Keith Tyson


Keith Tyson : biography

23 August 1969 –

The results of the Artmachine became the basis of Tyson’s earliest exhibited artworks; indeed, his first solo exhibition in 1996 at Anthony Reynolds Gallery in London was entitled From the Artmachine.

The Artmachine Iterations, as these works became known, established Tyson’s reputation in the UK and internationally as an original artist and thinker, and by 1999 he had mounted solo exhibitions in London, New York, Paris and Zürich, as well as contributed to group shows throughout Europe, North America and Australia.

From The Artmachine to the Turner Prize: 1999 – 2002

From 1999, Tyson’s interests practice turned from the Artmachine towards an artistic approach which explored the same thematic terrain, but this time directly by his own hand. The first such body of work was entitled Drawing and Thinking. Many of these works were installed in the international exhibition in the 2001 Venice Biennale, and contributed substantially to Tyson’s winning the Turner Prize the following year.

The exhibition in Venice included one of Tyson’s most celebrated artworks, The Thinker (After Rodin). The large hexagonal monolithic black structure, which intentionally echoed the structure seen at the beginning of the Stanley Kubrick’s film 2001: A Space Odyssey, hummed with the banks of computers concealed inside.

In 2002, Tyson mounted what might be considered his breakthrough solo museum show, Supercollider at South London Gallery and then the Kunsthalle Zürich in Switzerland. The name of the exhibition, derived from the popular name for the CERN particle accelerator in Geneva, indicated the significance of scientific ways of seeing and thinking about the world to Tyson’s art at this time.

In December 2002, Tyson was awarded the British visual arts award, the Turner Prize. The other shortlisted artists that year were Fiona Banner, Liam Gillick and Catherine Yass. The Turner Prize was notorious that year not so much for the controversial nature of the work of the shortlisted artists as in previous years, but because of the comments of then Culture Minister Kim Howells. His comments that the Turner Prize exhibition at Tate Britain consisted of "cold, mechanical, conceptual bullshit" were greeted with both approval and criticism in the media.

Recent Work

Tyson’s first exhibition in the UK after winning the Turner Prize was Geno/Pheno Paintings in London’s Haunch of Venison Gallery in 2004. The title and concept of the series of diptychs which constitute this body of work were borrowed from biological science; each pair of artworks featured a genotype work (a generative system, formula or situation), and a phenotype (one possible expression, manifestation or consequence of the genotype). That same year in Galerie Judin in Zürich, Tyson mounted an exhibition of The Terrible Weight of History, which featured The History Paintings, which is one of the clearest and most minimal artistic expressions of Tyson’s interest in unpredictability and its representation, and his questioning of how works of art are originated.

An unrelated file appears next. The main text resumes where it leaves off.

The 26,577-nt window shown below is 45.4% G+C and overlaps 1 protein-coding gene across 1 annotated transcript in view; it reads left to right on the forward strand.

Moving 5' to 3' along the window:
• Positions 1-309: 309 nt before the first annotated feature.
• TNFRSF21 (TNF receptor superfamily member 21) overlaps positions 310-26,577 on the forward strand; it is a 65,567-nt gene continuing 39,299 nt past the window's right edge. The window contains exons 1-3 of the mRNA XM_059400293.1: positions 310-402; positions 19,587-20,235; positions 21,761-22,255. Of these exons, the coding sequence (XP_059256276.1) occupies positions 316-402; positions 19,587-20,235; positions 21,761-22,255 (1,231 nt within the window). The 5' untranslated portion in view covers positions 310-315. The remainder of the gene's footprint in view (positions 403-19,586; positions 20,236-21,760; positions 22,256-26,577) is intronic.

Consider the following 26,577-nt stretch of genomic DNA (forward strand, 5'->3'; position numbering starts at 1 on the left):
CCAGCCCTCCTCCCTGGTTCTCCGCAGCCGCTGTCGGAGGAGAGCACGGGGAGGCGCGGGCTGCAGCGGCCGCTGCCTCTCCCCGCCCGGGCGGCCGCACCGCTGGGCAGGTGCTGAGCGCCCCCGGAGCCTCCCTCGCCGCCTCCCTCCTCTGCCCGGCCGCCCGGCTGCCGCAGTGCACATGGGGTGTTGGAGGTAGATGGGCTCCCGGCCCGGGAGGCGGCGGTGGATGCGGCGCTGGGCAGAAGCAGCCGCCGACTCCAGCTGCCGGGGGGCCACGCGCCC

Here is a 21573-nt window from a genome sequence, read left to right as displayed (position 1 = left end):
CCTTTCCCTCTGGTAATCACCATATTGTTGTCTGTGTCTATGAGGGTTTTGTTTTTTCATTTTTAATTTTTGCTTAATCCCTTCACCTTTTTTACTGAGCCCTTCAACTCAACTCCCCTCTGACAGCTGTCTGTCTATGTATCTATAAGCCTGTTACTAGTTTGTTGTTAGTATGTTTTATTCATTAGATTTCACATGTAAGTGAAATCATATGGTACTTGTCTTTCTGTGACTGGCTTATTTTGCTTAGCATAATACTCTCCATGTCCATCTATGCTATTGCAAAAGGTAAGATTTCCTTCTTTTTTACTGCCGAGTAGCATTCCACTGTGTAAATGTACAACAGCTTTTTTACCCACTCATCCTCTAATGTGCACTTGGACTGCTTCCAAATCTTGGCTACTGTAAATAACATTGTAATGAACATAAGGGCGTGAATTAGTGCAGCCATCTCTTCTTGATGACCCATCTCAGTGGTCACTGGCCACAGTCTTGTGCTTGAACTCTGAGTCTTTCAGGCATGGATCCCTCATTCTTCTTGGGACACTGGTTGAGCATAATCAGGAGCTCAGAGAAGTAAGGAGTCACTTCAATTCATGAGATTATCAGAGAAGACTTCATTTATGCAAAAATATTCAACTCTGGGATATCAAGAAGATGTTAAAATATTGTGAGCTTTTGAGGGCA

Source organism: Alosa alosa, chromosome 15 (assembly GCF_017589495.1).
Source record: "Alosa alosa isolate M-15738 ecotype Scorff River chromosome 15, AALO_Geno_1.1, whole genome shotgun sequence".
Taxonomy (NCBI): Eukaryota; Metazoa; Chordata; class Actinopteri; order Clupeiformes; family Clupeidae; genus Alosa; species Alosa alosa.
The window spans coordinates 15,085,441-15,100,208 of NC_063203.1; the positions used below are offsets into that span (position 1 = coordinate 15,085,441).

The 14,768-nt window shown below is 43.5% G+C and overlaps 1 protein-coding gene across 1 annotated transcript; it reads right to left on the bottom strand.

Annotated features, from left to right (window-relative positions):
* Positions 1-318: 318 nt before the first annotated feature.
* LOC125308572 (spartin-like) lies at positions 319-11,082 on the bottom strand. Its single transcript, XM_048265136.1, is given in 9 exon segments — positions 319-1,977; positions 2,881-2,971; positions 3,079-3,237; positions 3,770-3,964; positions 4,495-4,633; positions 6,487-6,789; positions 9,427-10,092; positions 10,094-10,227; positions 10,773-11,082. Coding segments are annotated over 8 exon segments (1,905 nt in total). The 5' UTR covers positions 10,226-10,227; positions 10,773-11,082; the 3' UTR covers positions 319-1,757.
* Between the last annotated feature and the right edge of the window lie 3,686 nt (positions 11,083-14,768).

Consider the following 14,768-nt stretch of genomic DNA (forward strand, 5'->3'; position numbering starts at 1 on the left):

Keith Tyson’s, Large Field Array, 2006, PaceWildenstein Gallery, New YorkIn 2005, Tyson was awarded the Honorary Degree of Doctor of Letters from the University of Brighton. The following year, Tyson first exhibited his most monumental and ambitious work to date, Large Field Array, in the Louisiana Museum of Modern Art in Denmark, which then travelled to the De Pont Museum of Contemporary Art in the Netherlands and The Pace Gallery in New York. His most recent exhibition in London was in December 2007, when Tyson showed at Haunch of Venison Ten Years of Studio Paintings, 1997 – 2007. Tyson has referred to these drawings as: The drawings Tyson created on his studio wall collectively act like a kind of sketchbook for the paintings and the larger multimedia installations that have characterized Tyson’s later career. In 2009 Tyson’s work was shown at the Hayward Gallery as part of the group exhibition "Walking in My Mind". This is to be followed by a solo exhibition at Parasol unit foundation for contemporary art, entitled "Cloud Choreography and Other Emergent Systems", opening in mid September. Set up as an exploration of Tyson’s practice, rather than as a mid-career survey, the exhibition will focus on the systems and processes that inform the creation of his work.

Personal life

In his personal life, Keith Tyson has admitted to having experienced a gambling addictionJonathan Romney, , The Independent, 13 September 2009. Retrieved 9 June 2012. at various times during his adult life, which he confronted just before he won the Turner Prize in 2002.

His favourite gambling method was roulette, which he described as: The roulette table is one of the inspirations behind his acclaimed History Paintings series, and other motifs from gambling and betting recur throughout his work. The University of Brighton awarded him an Honorary Doctor of Letters in summer 2005.